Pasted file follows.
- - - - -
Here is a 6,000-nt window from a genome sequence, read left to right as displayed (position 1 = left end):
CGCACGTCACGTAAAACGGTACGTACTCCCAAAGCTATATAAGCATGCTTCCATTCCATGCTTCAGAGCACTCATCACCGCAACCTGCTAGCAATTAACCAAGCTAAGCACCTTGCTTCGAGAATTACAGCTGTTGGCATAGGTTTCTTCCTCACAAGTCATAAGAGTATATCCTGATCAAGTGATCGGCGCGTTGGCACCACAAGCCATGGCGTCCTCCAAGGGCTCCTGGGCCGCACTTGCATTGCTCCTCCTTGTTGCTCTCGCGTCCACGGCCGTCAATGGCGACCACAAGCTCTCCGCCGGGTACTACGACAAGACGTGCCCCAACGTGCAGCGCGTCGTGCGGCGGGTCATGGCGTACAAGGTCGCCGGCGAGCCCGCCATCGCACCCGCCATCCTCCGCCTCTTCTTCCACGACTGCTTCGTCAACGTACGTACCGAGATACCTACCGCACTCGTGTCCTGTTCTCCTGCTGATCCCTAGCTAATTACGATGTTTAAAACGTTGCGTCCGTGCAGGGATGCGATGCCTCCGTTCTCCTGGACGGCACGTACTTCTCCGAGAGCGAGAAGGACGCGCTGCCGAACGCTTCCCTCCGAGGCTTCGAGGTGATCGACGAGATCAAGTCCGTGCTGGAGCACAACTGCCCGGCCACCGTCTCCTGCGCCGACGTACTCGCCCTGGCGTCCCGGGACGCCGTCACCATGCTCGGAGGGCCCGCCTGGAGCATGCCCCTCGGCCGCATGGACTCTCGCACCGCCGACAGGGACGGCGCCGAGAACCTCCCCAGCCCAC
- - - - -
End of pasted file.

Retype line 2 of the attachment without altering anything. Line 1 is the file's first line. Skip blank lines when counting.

CGCACGTCACGTAAAACGGTACGTACTCCCAAAGCTATATAAGCATGCTTCCATTCCATGCTTCAGAGCACTCATCACCGCAACCTGCTAGCAATTAACCAAGCTAAGCACCTTGCTTCGAGAATTACAGCTGTTGGCATAGGTTTCTTCCTCACAAGTCATAAGAGTATATCCTGATCAAGTGATCGGCGCGTTGGCACCACAAGCCATGGCGTCCTCCAAGGGCTCCTGGGCCGCACTTGCATTGCTCCTCCTTGTTGCTCTCGCGTCCACGGCCGTCAATGGCGACCACAAGCTCTCCGCCGGGTACTACGACAAGACGTGCCCCAACGTGCAGCGCGTCGTGCGGCGGGTCATGGCGTACAAGGTCGCCGGCGAGCCCGCCATCGCACCCGCCATCCTCCGCCTCTTCTTCCACGACTGCTTCGTCAACGTACGTACCGAGATACCTACCGCACTCGTGTCCTGTTCTCCTGCTGATCCCTAGCTAATTACGATGTTTAAAACGTTGCGTCCGTGCAGGGATGCGATGCCTCCGTTCTCCTGGACGGCACGTACTTCTCCGAGAGCGAGAAGGACGCGCTGCCGAACGCTTCCCTCCGAGGCTTCGAGGTGATCGACGAGATCAAGTCCGTGCTGGAGCACAACTGCCCGGCCACCGTCTCCTGCGCCGACGTACTCGCCCTGGCGTCCCGGGACGCCGTCACCATGCTCGGAGGGCCCGCCTGGAGCATGCCCCTCGGCCGCATGGACTCTCGCACCGCCGACAGGGACGGCGCCGAGAACCTCCCCAGCCCAC